Clorox’s Cyberattack: A $593MM wake-up call
In July SEC Adopts Rules on Cybersecurity Risk Management, Strategy, Governance, and Incident Disclosure by Public Companies.
On August 14 Clorox became one of the first companies to disclose via an SEC filing that the company had “identified unauthorized activity on some of its Information Technology (IT) systems” that was “expected to continue to cause disruption to parts of the Company’s business operations.”
Then, on September 18, Clorox filed another SEC report stating it believed the hack was contained but resulting in slower production rates and “an elevated level of consumer product availability issues.” News of the filing spread widely throughout the press and Clorox’s stock price dropped roughly 2% between market close on September 18 and market open the following day.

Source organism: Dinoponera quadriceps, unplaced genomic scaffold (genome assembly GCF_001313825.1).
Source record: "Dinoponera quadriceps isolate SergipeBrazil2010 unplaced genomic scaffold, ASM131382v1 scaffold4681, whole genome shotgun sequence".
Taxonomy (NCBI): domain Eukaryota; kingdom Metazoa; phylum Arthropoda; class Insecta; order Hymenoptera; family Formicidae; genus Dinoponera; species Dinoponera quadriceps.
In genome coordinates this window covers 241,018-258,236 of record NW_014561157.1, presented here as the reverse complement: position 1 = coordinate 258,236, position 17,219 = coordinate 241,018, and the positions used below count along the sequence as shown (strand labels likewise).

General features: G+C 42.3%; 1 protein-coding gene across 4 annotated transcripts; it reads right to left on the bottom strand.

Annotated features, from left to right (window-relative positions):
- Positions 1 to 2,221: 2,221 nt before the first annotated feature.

The incident has shed light on the new SEC rules that mandate disclosure of
It’s a textbook example for why no company wants to advertise a cybersecurity breach and also suggests why manufacturers are so likely to pay ransomware bounties and eliminate the problem.
This unfortunate event underscores the importance of robust cybersecurity measures for all businesses. It’s a clear signal that no company is immune to cyber threats, and the consequences can be severe. As organizations strive to protect their data and maintain customer trust, investing in modern data architecture.
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